DAVE: Arrived safely at the base camp in Eureka. No wolves at the rock den.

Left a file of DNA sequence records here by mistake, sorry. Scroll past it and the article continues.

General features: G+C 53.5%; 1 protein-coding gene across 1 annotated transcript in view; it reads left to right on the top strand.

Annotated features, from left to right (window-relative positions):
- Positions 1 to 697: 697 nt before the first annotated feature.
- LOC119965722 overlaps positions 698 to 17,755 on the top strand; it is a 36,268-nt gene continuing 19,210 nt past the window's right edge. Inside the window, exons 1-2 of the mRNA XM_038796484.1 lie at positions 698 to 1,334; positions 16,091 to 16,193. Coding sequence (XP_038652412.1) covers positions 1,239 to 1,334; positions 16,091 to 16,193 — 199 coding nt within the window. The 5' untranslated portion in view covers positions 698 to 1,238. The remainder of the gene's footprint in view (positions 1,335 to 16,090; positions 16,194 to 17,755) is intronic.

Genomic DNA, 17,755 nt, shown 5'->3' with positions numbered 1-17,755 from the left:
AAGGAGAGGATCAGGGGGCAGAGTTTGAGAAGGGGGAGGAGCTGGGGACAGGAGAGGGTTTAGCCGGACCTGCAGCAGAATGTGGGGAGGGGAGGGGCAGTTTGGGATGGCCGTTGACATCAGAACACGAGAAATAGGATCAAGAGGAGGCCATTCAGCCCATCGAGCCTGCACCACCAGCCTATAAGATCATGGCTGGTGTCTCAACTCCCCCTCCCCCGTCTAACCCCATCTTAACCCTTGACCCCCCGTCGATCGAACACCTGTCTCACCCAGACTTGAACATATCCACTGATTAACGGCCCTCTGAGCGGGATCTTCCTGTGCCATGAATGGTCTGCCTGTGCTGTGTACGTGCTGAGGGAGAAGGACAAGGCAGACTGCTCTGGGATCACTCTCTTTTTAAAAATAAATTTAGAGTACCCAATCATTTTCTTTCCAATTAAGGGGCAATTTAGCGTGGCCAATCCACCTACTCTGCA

This is a discouraging discovery for the researchers, especially since the wolves did not den there in the summer of 2007. It is puzzling. The rock den, a number of miles from the weather station, has been a chosen spot for countless generations of wolves in this area. It’s impossible to know why this favored place has been rejected for two years in a row. One theory is that ice might have still been present in the cave-like opening in the rocks when the female was selecting a place to have the pups. But wolves are elusive animals, and Dave and Dean are accustomed to having to use all their skills to figure out where a pack of wolves might be and where they might have their pups securely situated at a den or summer rendezvous site. None of these wolves has a radio tracking collar, a piece of sophisticated hardware that helps to locate wolves in more southerly latitudes. This is the challenge of field work in a place so remote that it requires three days of travel just to get there from the lower 48 states – that is, if the weather cooperates. Nothing is guaranteed. Persistence, patience and determination are basic requirements, and “technology” in the high arctic consists of binoculars and spotting scopes.
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